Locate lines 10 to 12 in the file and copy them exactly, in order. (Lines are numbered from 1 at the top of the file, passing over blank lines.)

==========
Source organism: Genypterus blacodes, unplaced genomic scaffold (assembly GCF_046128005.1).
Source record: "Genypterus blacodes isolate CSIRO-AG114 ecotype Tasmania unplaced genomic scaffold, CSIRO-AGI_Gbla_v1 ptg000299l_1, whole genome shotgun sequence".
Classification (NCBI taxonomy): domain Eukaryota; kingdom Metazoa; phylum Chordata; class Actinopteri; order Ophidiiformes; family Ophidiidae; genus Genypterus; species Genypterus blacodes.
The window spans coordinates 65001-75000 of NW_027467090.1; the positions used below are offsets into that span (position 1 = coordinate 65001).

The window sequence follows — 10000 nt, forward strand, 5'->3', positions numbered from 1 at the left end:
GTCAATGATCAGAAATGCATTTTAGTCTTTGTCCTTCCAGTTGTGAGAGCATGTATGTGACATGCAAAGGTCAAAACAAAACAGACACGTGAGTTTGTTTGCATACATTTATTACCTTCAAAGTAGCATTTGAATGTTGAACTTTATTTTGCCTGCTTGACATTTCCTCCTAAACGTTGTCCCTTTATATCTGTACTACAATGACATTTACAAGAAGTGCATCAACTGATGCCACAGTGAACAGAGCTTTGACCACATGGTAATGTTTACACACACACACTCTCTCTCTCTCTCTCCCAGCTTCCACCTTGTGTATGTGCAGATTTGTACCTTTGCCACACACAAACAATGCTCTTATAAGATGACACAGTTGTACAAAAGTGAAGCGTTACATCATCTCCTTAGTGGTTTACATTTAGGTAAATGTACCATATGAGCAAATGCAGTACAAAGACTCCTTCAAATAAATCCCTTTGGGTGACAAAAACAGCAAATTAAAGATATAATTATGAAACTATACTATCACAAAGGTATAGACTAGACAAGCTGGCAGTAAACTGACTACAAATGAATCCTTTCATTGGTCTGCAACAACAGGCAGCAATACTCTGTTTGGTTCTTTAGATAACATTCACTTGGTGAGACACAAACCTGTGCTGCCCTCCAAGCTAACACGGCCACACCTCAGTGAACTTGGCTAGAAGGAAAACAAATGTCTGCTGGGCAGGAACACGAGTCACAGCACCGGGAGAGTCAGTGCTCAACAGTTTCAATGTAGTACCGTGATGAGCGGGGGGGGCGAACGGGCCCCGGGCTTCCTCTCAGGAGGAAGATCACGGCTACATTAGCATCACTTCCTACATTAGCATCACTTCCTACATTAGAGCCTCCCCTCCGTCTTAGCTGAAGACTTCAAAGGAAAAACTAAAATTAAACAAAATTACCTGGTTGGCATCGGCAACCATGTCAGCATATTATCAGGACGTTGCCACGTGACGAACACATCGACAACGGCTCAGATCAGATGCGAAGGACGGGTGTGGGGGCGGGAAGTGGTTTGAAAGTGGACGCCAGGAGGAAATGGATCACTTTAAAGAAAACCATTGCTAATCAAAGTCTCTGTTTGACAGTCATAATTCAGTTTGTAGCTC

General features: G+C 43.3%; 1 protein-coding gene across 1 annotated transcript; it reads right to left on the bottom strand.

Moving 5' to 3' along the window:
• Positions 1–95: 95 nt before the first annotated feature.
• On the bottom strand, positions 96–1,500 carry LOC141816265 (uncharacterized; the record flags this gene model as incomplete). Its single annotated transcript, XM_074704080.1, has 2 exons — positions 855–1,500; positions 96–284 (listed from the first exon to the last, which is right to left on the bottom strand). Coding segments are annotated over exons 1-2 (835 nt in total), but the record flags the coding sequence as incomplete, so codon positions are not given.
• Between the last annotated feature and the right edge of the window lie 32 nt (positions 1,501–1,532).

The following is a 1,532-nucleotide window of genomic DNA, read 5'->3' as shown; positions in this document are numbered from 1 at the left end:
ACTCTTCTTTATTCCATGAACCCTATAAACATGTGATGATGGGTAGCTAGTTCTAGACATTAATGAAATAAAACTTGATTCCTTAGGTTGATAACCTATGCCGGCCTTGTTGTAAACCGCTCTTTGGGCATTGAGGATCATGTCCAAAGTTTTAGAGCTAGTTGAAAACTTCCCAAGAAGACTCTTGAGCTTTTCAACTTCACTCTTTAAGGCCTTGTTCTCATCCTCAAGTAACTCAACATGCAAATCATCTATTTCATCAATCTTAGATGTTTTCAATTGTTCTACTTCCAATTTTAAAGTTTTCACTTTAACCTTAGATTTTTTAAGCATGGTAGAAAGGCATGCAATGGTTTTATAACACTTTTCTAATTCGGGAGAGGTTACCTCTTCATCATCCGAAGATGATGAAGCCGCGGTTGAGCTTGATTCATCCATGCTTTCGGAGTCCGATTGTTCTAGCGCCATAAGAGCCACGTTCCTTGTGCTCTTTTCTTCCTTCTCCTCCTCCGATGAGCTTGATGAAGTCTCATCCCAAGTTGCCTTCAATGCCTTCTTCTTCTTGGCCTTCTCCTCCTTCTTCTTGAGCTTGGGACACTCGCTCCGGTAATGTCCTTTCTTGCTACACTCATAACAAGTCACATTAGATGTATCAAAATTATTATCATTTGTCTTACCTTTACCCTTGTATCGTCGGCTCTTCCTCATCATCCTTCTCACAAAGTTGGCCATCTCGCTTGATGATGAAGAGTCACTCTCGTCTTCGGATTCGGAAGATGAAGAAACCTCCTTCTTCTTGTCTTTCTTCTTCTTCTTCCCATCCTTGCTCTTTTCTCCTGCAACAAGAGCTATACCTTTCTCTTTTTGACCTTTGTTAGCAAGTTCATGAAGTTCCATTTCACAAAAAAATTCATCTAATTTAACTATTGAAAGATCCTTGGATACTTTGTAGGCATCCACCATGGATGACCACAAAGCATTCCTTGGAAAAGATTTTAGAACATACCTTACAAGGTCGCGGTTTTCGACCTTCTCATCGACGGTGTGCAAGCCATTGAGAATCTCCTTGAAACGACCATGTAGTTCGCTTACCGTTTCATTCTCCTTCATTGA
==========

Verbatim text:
• On the bottom strand, positions 96–1,500 carry LOC141816265 (uncharacterized; the record flags this gene model as incomplete). Its single annotated transcript, XM_074704080.1, has 2 exons — positions 855–1,500; positions 96–284 (listed from the first exon to the last, which is right to left on the bottom strand). Coding segments are annotated over exons 1-2 (835 nt in total), but the record flags the coding sequence as incomplete, so codon positions are not given.
• Between the last annotated feature and the right edge of the window lie 32 nt (positions 1,501–1,532).

The following is a 1,532-nucleotide window of genomic DNA, read 5'->3' as shown; positions in this document are numbered from 1 at the left end: